The great carnival at La Ceiba
We arrived in La Ceiba at 2:30PM, at which time we took another bus to our hotel, located thirty minutes from the city near a place called The Jungle River. On that day, in that part of the country, the weather was incredibly hot.
As Fred had stressed us to get up early in the morning so we would have the evening to party in town, we were quite surprised to see that no-one was planning anything for the night. We sort of happened to slowly figure that one out after realising that everyone was staring at the candle, watching junebugs die in it’s flames for a few hours or so. We really had a great night alone at the hotel, it’s a good thing we had gotten up early in the morning.
The Jungle River Lodge Hotel offered a really nice white water rafting package for a small price, and so the next morning, exhausted as we were from our previous night, we went up the river with our rafts and instructors to get ready. To get to the top of the current, we had to cross the rapids on foot, climb on boulders of great heights and dive from ten-meter-high cliffs (the scared off girls had the option to jump off a lower ledge). It was really great fun.
At the lodge itself, we had a very scenic view of the steep surrounding mountains, and had at our availability the river to swim and dive into from a tall rock. The lodge was very nice, and its employees were dressed in the fashion of Tarzan and Jane, including the massive hairlocks. They had good music playing all night long, and it seemed like too short a time had passed before we went off in the shuttle back to La Ceiba.
When we got to La Ceiba, we met a new friend from Mexico who helped us get around to the Hotel California (that proved to be much of a challenge, since there was no sign at the entrance, and no one seemed to have really heard of it before). The streets of La Ceiba were filled with half a million people from all around the world, there were cultural displays present in the streets, peddlers were selling their wares at fair prices all over the place and some really popular latino bands were playing at every intersection from the main street.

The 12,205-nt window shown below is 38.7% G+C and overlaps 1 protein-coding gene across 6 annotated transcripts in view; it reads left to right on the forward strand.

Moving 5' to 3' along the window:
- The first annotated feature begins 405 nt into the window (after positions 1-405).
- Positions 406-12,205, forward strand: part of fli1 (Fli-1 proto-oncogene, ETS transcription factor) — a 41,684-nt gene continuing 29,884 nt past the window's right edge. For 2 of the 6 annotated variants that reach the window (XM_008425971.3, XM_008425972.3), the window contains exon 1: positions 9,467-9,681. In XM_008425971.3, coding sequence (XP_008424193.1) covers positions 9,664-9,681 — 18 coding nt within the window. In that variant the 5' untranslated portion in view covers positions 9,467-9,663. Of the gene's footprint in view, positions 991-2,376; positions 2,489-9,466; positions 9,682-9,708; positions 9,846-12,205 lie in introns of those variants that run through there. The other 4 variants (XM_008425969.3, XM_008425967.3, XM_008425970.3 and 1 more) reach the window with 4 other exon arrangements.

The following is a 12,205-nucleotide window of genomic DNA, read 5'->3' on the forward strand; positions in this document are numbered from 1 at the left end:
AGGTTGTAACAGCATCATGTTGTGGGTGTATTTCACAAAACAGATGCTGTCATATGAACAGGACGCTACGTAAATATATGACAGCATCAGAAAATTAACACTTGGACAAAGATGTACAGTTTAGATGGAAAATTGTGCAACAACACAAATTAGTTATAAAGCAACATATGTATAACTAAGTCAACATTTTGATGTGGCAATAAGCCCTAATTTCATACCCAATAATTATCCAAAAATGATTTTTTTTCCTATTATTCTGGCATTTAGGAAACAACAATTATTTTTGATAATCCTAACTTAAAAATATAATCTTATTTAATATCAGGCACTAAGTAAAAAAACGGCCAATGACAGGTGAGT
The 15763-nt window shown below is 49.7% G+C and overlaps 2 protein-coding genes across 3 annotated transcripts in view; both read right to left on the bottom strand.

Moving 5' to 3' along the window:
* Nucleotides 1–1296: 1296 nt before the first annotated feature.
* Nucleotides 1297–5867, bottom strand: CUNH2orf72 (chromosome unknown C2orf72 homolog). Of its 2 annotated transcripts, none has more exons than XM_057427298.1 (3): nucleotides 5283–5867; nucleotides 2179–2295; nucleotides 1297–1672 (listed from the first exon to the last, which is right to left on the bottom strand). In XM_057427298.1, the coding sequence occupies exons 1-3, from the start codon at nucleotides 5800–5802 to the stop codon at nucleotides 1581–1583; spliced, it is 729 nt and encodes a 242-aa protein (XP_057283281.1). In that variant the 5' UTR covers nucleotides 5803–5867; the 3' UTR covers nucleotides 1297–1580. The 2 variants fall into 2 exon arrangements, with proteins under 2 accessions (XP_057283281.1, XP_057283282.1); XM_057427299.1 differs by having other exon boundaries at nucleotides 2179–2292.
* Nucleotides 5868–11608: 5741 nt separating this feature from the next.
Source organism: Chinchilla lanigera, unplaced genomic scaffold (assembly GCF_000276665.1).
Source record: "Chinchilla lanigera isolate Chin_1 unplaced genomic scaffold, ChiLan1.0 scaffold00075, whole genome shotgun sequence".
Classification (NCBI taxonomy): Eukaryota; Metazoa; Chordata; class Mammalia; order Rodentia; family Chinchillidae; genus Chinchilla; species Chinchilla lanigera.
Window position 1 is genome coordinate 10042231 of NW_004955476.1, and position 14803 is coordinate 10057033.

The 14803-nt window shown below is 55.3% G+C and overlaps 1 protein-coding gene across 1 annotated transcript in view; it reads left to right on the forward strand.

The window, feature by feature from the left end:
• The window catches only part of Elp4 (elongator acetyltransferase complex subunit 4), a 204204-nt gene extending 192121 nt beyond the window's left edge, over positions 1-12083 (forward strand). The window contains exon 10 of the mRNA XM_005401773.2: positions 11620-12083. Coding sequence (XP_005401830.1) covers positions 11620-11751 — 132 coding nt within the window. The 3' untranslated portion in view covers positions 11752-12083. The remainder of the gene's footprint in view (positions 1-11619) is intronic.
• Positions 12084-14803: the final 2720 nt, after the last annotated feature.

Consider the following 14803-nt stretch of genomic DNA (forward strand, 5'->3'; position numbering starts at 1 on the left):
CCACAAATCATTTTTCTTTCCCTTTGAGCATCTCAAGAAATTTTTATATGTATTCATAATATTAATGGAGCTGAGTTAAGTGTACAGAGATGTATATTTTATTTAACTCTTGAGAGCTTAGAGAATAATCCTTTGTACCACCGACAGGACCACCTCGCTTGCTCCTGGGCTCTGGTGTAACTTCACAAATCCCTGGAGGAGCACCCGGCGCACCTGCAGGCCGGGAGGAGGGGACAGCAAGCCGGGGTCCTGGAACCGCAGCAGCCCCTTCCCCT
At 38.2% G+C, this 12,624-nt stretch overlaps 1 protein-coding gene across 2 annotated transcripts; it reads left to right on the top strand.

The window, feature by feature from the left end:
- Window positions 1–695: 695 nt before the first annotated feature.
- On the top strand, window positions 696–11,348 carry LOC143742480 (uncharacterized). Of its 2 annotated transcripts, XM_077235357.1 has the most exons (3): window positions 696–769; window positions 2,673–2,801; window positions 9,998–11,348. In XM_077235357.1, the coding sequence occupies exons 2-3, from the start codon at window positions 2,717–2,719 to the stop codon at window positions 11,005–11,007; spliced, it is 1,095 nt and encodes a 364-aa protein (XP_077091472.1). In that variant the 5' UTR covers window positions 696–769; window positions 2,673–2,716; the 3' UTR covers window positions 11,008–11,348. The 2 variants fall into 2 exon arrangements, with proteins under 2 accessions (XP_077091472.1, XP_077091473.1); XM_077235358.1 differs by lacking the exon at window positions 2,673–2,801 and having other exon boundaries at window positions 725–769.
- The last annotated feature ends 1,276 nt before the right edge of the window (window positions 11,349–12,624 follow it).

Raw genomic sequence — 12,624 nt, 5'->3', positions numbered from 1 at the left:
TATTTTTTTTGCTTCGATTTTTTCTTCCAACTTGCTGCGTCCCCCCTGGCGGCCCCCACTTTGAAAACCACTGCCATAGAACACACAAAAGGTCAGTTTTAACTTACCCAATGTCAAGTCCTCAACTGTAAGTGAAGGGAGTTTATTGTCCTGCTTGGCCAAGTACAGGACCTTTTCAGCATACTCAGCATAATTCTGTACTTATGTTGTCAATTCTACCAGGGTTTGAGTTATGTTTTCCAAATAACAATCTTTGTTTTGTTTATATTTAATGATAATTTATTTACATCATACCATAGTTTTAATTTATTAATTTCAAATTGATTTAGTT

We soon found out why we had not seen any pretty girls during our stay in Honduras: we had not gone to La Ceiba yet, and there seemed to be most of them. I sipped at the most expensive Scotch Whiskey I could find all night (a meager USD $30 for twelve year old stuff) and we really had a good time.
For a fair amount of time there was to be found in the streets of La Ceiba parade floats of dancing women sponsored by large corporations and important investors. People living in higher appartments were throwing out bead necklaces from their balconies to a craving crowd. Occasionally a man would throw out a few Lempiras out of the window, and people would be driven mad for it.
The general sense of excitement and ecstasy was perpetuated throughout the night into to small hours of the next morning. At that time, all my friends happened to be either sick or really tired, and I wondered in the streets of this unknown city in search of a nice club to pass some time. I eventually found a very nice place called Le Pacha, which was a two-storey discoteca built under a sort of tent roof, with a decorative indoor pool. The cover fees were set to LPS. 200, which is quite high in Honduras. The drinks were cheap, and there I danced (or tried to) with new friends until 5:30AM. I basically got no sleep at all, but I had the greatest night in a long time.